Some healthcare professionals say the Congressional Budget Office's history of overestimating the cost of new Medicare services poses a hindrance to expanded coverage for telemedicine, according to Politico.
The CBO puts a cost estimate on proposed legislation--in this case, several bills expanding Medicare coverage for remote care.
Critics of the CBO point to four instances in which it overestimated new programs: creation of the prospective payment system; the Part D drug program; the Affordable Care Act; and the Balanced Budget Act.
Congress put the current restrictions in place in 2001. At that time, CBO predicted telemedicine would cost Medicare $150 million in the first five years. However, the program has spent just $57 million over 14 years, according to the Center for Telehealth and e-Health Law (CTeL).
Former Centers for Medicare & Medicaid Services Administrator Bruce Vladeck tells Politico that CBO historically overestimates costs and underestimates savings. Another former CMS administrator, Gail Wilensky, says the critics are "cherry picking" examples based on their views--there are plenty of underestimates, as well.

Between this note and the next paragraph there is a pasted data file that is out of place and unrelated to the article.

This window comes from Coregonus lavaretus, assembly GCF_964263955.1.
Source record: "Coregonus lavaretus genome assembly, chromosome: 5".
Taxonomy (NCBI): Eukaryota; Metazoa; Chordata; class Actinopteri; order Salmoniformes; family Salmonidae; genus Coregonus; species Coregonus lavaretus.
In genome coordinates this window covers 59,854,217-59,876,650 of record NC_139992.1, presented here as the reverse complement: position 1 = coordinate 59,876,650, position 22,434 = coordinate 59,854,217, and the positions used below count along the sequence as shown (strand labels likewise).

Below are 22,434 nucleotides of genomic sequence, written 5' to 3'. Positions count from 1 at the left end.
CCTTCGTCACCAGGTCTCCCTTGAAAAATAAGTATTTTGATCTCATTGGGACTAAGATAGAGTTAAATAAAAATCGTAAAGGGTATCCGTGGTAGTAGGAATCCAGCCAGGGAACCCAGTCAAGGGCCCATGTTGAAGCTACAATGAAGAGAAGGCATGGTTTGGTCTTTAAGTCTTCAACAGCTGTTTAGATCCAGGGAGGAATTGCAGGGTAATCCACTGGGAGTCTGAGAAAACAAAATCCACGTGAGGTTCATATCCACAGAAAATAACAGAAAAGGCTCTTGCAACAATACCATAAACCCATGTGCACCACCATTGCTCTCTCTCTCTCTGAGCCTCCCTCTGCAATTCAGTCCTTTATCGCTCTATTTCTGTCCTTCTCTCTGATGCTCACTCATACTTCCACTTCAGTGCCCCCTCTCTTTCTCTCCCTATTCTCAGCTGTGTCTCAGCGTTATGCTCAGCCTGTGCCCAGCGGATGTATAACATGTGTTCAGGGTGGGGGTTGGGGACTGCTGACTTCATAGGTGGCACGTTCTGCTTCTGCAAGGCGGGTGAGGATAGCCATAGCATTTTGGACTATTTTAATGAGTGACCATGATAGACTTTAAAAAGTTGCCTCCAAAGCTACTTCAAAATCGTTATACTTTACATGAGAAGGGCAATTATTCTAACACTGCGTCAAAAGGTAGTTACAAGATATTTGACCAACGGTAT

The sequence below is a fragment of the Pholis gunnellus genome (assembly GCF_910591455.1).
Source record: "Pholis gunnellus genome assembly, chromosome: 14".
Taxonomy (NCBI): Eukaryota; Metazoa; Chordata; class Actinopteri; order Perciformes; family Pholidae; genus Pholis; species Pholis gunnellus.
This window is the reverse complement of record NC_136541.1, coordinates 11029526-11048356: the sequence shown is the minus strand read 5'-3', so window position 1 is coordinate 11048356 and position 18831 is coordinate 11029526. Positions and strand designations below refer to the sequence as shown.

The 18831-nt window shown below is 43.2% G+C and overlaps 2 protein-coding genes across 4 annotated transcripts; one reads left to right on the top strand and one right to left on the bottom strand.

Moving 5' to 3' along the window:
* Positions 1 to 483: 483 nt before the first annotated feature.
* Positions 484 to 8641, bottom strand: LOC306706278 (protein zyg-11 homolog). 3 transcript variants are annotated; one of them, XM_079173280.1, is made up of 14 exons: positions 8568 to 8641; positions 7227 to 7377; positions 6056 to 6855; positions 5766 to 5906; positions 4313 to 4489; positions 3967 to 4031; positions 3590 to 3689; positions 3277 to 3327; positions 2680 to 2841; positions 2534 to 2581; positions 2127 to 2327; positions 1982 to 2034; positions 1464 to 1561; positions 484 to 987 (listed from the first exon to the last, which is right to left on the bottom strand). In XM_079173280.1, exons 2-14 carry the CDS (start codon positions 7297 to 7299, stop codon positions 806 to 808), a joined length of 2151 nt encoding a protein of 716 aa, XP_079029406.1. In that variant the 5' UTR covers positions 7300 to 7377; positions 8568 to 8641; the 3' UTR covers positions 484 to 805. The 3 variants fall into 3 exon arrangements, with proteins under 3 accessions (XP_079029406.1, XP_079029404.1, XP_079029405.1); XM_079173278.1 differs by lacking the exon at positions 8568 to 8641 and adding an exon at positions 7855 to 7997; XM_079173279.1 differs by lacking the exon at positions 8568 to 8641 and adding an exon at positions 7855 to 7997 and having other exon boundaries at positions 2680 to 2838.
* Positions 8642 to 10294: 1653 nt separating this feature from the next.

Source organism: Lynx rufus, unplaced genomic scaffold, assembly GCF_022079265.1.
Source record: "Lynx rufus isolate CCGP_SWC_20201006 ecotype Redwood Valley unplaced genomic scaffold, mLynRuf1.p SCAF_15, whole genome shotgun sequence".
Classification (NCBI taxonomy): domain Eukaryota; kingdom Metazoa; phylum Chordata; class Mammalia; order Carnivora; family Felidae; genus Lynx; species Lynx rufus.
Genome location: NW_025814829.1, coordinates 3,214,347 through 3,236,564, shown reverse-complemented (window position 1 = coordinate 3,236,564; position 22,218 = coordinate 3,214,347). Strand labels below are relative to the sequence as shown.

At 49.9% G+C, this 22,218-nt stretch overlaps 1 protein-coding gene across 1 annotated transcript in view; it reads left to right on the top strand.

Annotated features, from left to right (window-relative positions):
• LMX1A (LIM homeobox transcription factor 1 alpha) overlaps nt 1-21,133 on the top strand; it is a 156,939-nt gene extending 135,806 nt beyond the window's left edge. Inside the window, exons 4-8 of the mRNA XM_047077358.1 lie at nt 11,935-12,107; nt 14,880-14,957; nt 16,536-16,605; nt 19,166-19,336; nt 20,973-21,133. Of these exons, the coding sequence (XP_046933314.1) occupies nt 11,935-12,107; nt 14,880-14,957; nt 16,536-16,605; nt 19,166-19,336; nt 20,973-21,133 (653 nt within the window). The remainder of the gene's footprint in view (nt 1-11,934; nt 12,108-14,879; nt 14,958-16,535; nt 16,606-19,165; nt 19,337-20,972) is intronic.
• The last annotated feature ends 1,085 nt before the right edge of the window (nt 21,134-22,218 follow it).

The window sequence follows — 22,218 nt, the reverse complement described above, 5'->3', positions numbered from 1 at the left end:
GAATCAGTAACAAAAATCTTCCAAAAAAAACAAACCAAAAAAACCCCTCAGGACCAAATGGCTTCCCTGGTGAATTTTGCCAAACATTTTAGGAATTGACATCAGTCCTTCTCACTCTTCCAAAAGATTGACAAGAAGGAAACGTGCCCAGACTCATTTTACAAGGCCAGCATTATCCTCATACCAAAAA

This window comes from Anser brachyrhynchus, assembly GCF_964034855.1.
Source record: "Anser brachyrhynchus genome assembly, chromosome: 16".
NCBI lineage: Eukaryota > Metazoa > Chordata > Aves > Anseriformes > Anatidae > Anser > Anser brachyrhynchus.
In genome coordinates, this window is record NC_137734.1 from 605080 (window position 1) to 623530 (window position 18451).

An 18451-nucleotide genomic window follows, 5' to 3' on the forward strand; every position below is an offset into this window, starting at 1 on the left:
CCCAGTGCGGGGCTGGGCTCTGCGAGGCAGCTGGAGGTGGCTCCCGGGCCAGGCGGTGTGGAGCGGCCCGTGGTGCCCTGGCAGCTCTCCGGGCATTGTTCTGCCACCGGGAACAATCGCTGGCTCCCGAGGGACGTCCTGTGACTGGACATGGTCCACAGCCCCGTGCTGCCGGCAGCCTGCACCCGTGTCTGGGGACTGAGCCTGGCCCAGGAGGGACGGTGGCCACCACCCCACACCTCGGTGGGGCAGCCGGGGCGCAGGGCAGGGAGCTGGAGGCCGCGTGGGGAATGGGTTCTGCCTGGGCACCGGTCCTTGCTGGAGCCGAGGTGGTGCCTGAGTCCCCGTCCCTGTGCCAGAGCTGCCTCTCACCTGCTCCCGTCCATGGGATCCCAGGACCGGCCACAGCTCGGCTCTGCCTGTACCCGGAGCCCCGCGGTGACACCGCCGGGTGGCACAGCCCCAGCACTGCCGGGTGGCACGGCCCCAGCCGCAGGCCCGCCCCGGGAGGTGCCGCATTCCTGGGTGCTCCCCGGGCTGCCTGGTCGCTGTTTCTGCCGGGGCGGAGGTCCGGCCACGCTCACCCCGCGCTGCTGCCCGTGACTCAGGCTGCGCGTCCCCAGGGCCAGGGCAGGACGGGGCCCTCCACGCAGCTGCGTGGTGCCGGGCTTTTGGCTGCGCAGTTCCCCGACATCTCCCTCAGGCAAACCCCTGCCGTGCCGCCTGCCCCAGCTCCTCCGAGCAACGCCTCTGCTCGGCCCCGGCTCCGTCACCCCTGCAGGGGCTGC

The Telehealth Innovation and Improvement Act, introduced in the Senate this month, would expand Medicare coverage to telemedicine services in rural areas. The Medicare Telehealth Parity Act of 2015, introduced in the House this summer, also would remove geographic barriers.
Another bill in the Senate, the Veterans E-Health & Telemedicine Support Act of 2015 (VETS Act), would allow Department of Veterans Affairs healthcare professionals to practice across state lines and treat patients in their own homes. It mirrors a similar bill in the House.
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